UCLA QB Josh Rosen Shares the Surprising Secret Behind His Stellar Footwork

Before he was dropping dimes at UCLA, Rosen was a tennis prodigy.

Before he was dropping dimes all over the field at UCLA and installing a hot tub in his dorm room, Josh Rosen was a tennis prodigy. The SoCal native was nationally ranked in middle school. He had sponsorship deals from several apparel and equipment companies. Were it not for a shoulder injury that kept him off the tennis court for a span of eight months, Rosen might be playing at Roland Garros at this very moment.

Alas, Rosen's injury and subsequent rehab made him question his love for the sport, and when he arrived at Bellflower High School, he'd become a full-time quarterback. Still, some of the lessons Rosen took with him from his days holding a racquet translated seamlessly into his success as a quarterback, especially when it comes to his footwork in the pocket and his reaction time.

"In tennis, I had very slow feet. I had big shoes and I was always the tallest kid there, always behind the curve on that," Rosen told STACK at Steve Clarkson's QB Retreat in San Diego. "But then I switched to football and everyone said I had incredible feet and was super ahead of the curve. So I think tennis kind of ingrained it in me, to always be light on your feet and be ready to  have all your fast twitch muscles ready to go at the same time."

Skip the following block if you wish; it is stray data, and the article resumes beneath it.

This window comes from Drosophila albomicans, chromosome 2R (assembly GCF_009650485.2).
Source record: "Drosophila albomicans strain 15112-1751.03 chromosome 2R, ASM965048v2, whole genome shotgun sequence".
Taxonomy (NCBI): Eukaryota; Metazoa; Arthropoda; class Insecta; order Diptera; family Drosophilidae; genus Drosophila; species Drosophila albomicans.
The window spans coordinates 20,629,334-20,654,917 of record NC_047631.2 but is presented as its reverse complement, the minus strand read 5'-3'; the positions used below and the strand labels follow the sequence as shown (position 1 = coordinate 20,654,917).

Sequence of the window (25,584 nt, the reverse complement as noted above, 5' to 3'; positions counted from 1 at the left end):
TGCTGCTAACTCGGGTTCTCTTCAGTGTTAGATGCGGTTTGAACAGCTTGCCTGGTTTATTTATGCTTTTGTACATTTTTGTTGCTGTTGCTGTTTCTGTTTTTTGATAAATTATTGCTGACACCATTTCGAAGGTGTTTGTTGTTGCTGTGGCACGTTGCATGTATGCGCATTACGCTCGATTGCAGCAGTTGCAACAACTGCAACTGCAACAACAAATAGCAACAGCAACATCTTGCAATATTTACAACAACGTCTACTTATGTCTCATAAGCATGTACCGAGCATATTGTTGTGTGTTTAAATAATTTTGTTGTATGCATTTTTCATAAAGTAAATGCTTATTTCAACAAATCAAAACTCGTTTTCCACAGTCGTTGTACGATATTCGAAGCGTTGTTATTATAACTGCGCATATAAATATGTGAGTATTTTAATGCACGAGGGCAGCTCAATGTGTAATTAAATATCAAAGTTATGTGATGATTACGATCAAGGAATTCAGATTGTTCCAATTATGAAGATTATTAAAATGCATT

Another shoulder injury severely limited Rosen during his sophomore season. He appeared in just six games before having to undergo season-ending surgery. After he led UCLA to an 8-4 record as a freshman, the Bruins struggled without him last season, going 4-8. Now fully healthy, Rosen is poised for a huge junior year as he tries to solidify himself as the top QB going into the 2018 NFL Draft. Once again, he'll rely on his tennis background to guide him.

"[In tennis], you don't really think about what shot you're going to hit; you've done it so many times that you just kind of react. So you're turning thoughts into reactions, which is what you're trying to do on the [football] field," Rosen said. "You get a new play, or you're scouting a defense. You're trying to turn full thoughts and progressions into reactions so you're not thinking about it on the field. In tennis, when you're coming to the net, you really have only 20 to 25 feet to react to the ball, and it's coming at you pretty fast. It wires you a little bit differently."

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